Round #7: Friday, 16 December 2016
London is hosting an 1.e4 theme tournament with the Najdorf as the star!
The Ghost of Mikhail Tal visited London as a rash of spectacular Sicilians have graced the halls. Before going to today’s action, lets take look at one of the most beautiful examples.
— Chess.com (@chesscom) December 15, 2016
Losing? Tal did not win this game?? Is this a misprint? No… the artist was none other than the attacking genius of Rashid Nezmehtdinov! After Fabiano Caruana’s spectacular victory against Hikaru Nakamura’s Najdorf, the same line appeared in today’s round. Ironically, Nakamura played white this time! Perhaps he was inspired by Caruana as Tal was by Nezmehtdinov. He played the same exact line he lost to and handled it with power and grace.
In this game, MVL followed Caruana-Nakamura until 13…Bb7 instead of Nakamura’s fateful 13…g5. However, after 14.Bg2 Rc8 15.Kb1 he went 14…g5 anyway. The difference is black has already mobilized on the c-file. In addition, the b7-bishop cuts the a8-h1 diagonal, so Nakamura played 16.Qh3! instead of the recommended 16.h4. What does this do? It gets the queen out of harm’s way and if 16…gxf4? 17.g5 is strong. After 16.Qh3, MVL countered with 16…Nc5 17.Rhe1 h5!? What a position!
Nakamura assessed the key position and bolted forward with…
Another blazing Najdorf in Nakamura-MVL!
During the post-game interview, Nakamura asserted, “I didn’t see any reason that it was losing on the spot… I didn’t see any risk, so why not take a chance.” After a series of exchanges in the center, the key moment according to Nakamura was 24.Ka1! Moves later, MVL is still hiding behind his wall of pawns, while stripping away white’s. In the position below, it appears as if white has some problems.
There is still some danger for white after 27…bxa3
However, in the postmortem Nakamura showed a very deep calculation when he stated that after 28.Qxf4 axb2+ 29.Bxb2, he had seen black’s shot of 29…Rg5! In fact Nakamura state that he had seen this move after MVL played 18…Ncxe4. Sheesh. Given the expanse of these lines the commentators and fans were simply in awe. However GM Josh Friedel made an incisive comments about trends with the black pieces.
I guess Caruana-Naka and Naka-MVL illustrate why everyone is playing the Berlin. #londonchess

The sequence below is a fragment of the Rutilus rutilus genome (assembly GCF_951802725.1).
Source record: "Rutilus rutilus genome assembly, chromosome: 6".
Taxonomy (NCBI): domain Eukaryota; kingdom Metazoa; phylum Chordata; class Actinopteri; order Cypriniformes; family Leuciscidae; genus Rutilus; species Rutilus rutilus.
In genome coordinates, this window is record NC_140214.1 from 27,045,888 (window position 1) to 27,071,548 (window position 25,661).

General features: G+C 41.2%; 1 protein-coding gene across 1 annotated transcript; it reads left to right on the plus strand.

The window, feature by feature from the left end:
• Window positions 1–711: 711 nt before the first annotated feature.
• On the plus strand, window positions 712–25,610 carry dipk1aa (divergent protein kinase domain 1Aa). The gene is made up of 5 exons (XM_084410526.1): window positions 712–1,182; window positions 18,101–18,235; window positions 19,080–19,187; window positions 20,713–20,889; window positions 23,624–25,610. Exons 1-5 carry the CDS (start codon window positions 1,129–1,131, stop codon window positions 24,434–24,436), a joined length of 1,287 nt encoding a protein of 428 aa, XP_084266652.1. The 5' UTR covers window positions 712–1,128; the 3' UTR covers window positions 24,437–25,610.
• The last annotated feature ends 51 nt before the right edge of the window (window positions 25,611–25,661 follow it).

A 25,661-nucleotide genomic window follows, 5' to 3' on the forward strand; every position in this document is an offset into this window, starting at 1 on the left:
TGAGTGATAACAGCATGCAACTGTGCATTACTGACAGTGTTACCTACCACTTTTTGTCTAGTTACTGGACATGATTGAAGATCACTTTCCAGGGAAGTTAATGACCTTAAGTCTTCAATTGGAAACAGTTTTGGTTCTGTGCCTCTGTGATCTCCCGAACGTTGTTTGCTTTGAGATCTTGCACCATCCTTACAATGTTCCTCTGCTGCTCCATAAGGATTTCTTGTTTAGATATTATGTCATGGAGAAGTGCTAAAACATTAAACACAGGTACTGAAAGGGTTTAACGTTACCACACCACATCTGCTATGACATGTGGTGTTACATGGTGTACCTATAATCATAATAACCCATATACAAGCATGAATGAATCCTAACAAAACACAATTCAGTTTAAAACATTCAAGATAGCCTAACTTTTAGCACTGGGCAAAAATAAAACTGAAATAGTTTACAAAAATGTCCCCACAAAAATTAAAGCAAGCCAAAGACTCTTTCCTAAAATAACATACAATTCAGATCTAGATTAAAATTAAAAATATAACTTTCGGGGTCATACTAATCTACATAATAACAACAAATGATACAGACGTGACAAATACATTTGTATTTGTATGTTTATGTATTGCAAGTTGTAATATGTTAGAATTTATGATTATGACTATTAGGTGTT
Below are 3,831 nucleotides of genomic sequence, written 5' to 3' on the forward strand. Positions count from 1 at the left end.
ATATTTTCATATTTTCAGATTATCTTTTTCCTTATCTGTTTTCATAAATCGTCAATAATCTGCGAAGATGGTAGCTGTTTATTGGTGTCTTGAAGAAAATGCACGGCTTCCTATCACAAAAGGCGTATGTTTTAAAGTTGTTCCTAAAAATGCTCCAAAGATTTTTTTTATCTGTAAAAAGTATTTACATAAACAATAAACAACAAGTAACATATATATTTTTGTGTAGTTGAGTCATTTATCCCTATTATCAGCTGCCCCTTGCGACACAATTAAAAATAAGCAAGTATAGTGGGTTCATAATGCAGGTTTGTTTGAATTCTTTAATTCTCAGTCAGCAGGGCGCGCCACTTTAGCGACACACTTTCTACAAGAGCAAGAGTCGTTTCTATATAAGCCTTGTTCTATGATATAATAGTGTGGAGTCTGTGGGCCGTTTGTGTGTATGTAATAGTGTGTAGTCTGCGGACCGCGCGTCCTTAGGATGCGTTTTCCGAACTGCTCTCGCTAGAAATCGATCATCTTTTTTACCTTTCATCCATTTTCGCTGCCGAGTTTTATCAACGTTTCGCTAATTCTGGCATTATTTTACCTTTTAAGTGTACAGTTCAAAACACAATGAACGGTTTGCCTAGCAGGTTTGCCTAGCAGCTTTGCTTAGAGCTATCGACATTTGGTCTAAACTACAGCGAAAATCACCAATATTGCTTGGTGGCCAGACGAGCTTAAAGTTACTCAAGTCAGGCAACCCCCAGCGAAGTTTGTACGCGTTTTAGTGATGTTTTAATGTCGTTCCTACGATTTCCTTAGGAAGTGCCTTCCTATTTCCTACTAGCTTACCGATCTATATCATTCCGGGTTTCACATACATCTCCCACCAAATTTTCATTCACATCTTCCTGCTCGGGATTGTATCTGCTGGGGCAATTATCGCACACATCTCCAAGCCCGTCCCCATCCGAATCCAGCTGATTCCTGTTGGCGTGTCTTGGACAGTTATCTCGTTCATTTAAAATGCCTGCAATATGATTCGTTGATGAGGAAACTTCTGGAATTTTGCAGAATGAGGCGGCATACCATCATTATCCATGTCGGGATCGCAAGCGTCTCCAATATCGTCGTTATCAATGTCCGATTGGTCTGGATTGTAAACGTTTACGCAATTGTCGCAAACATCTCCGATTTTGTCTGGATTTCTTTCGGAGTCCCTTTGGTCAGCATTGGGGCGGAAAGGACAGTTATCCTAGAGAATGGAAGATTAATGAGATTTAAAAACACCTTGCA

— Josh Friedel (@joshfriedel) December 16, 2016
So after 29…Rg5 Nakamura closed the deal with 30.Qxd6+ Kg8 31.Rg1! squelching all counterplay. He finished it off nicely with 35.Rg6+ Kh5 36.Rg1 f5 37.Qf3+ and MVL will lose his queen or be mated.
To be frank, two of the other games showed a simple spar, but not a championship-level match. Aronian-Anand was a very placid game and ended after the obligatory 30 moves white So-Kramnik took six moves more. Michael Adams eschewed his standard 1.e4 and played the English Opening. Despite the British connection, the opening gave Adams nothing special and the game was drawn rather comfortably by Caruana.
The most interesting game was between two hapless competitors. Anish “The Artist” Giri and Veselin Topalov who has been a good client this tournament. This game was a tough struggle with pieces shuffling back and forth, probing and prodding. It was like a Greco-Roman wrestling match. In fact, pawns never moved again from moves 34-67.
A key moment came after 50…Qa4?? Topalov basically took his queen out of play and white could’ve played a powerful stroke 51.g5! All of a sudden black’s kingside comes apart and the black queen is too far to aid her monarch. Play would go 51…fxg5 52.fxg5 hxg5 53.f4! g4 54.f5! breaking down the door. 54… Fortunately, Giri played 51.Nf2? The dance continued and Topalov’s king scurried to safety on the queenside. Giri missed his chance… again.
A classic of Topalov capturing his certain mood at the London Classic.
Photo by Lennart Ootes
It was good fortunate that Topalov stopped the spate of losses. That is one of the remedies to getting back on course. For Topalov, the tournament has been a disaster. There is no other way to describe it. He seems rather listless and before the round, he appears to be groggy. Perhaps there is something more to his bad form than chess. He is still capable of playing sparkling chess, but this tournament was not such a time. If he finish with two wins… or without another loss, it would be a good ending.
Video by GM Daniel King
Full Broadcast (Round #7) 6:14:05
Video by CCSCSL
— chess news (@chessnews) December 17, 2016
Official Site: http://www.grandchesstour.com (live games)
Live Coverage: http://live.londonchessclassic.com/grand-chess-tour-2016.php
Drum Coverage: http://www.thechessdrum.net/blog/2016/12/09/2016-london-chess-classic-london-england/